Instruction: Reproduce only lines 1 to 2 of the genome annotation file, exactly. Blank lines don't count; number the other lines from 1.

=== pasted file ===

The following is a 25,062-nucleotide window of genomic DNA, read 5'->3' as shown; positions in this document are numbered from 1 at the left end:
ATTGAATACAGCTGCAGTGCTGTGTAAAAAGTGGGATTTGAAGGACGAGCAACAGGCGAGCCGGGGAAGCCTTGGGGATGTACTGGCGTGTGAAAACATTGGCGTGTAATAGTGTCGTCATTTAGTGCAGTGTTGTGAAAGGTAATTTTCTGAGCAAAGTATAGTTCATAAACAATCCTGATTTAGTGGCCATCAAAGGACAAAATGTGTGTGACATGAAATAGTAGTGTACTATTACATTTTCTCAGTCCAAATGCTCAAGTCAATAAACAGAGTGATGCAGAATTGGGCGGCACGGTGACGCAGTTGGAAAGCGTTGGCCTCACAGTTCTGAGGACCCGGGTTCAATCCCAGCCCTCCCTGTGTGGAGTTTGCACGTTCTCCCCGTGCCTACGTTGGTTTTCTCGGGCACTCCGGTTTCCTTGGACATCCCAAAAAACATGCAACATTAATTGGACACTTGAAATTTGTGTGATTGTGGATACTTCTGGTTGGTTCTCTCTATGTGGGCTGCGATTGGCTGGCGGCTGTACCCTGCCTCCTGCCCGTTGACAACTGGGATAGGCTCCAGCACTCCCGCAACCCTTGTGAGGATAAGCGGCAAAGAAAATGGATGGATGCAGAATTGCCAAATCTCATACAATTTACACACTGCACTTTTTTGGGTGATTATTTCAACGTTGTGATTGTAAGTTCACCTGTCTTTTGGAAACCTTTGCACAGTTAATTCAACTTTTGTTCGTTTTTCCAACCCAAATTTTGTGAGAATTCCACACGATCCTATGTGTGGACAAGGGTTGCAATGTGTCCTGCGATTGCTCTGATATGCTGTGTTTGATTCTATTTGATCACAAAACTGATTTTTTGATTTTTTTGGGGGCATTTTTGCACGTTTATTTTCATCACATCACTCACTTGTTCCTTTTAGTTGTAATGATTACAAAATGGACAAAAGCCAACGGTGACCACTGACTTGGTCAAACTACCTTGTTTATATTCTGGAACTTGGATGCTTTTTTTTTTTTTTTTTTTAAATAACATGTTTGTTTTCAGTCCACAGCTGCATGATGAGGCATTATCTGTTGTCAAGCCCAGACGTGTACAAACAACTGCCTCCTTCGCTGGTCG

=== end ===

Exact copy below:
The following is a 25,062-nucleotide window of genomic DNA, read 5'->3' as shown; positions in this document are numbered from 1 at the left end:
ATTGAATACAGCTGCAGTGCTGTGTAAAAAGTGGGATTTGAAGGACGAGCAACAGGCGAGCCGGGGAAGCCTTGGGGATGTACTGGCGTGTGAAAACATTGGCGTGTAATAGTGTCGTCATTTAGTGCAGTGTTGTGAAAGGTAATTTTCTGAGCAAAGTATAGTTCATAAACAATCCTGATTTAGTGGCCATCAAAGGACAAAATGTGTGTGACATGAAATAGTAGTGTACTATTACATTTTCTCAGTCCAAATGCTCAAGTCAATAAACAGAGTGATGCAGAATTGGGCGGCACGGTGACGCAGTTGGAAAGCGTTGGCCTCACAGTTCTGAGGACCCGGGTTCAATCCCAGCCCTCCCTGTGTGGAGTTTGCACGTTCTCCCCGTGCCTACGTTGGTTTTCTCGGGCACTCCGGTTTCCTTGGACATCCCAAAAAACATGCAACATTAATTGGACACTTGAAATTTGTGTGATTGTGGATACTTCTGGTTGGTTCTCTCTATGTGGGCTGCGATTGGCTGGCGGCTGTACCCTGCCTCCTGCCCGTTGACAACTGGGATAGGCTCCAGCACTCCCGCAACCCTTGTGAGGATAAGCGGCAAAGAAAATGGATGGATGCAGAATTGCCAAATCTCATACAATTTACACACTGCACTTTTTTGGGTGATTATTTCAACGTTGTGATTGTAAGTTCACCTGTCTTTTGGAAACCTTTGCACAGTTAATTCAACTTTTGTTCGTTTTTCCAACCCAAATTTTGTGAGAATTCCACACGATCCTATGTGTGGACAAGGGTTGCAATGTGTCCTGCGATTGCTCTGATATGCTGTGTTTGATTCTATTTGATCACAAAACTGATTTTTTGATTTTTTTGGGGGCATTTTTGCACGTTTATTTTCATCACATCACTCACTTGTTCCTTTTAGTTGTAATGATTACAAAATGGACAAAAGCCAACGGTGACCACTGACTTGGTCAAACTACCTTGTTTATATTCTGGAACTTGGATGCTTTTTTTTTTTTTTTTTTTAAATAACATGTTTGTTTTCAGTCCACAGCTGCATGATGAGGCATTATCTGTTGTCAAGCCCAGACGTGTACAAACAACTGCCTCCTTCGCTGGTCG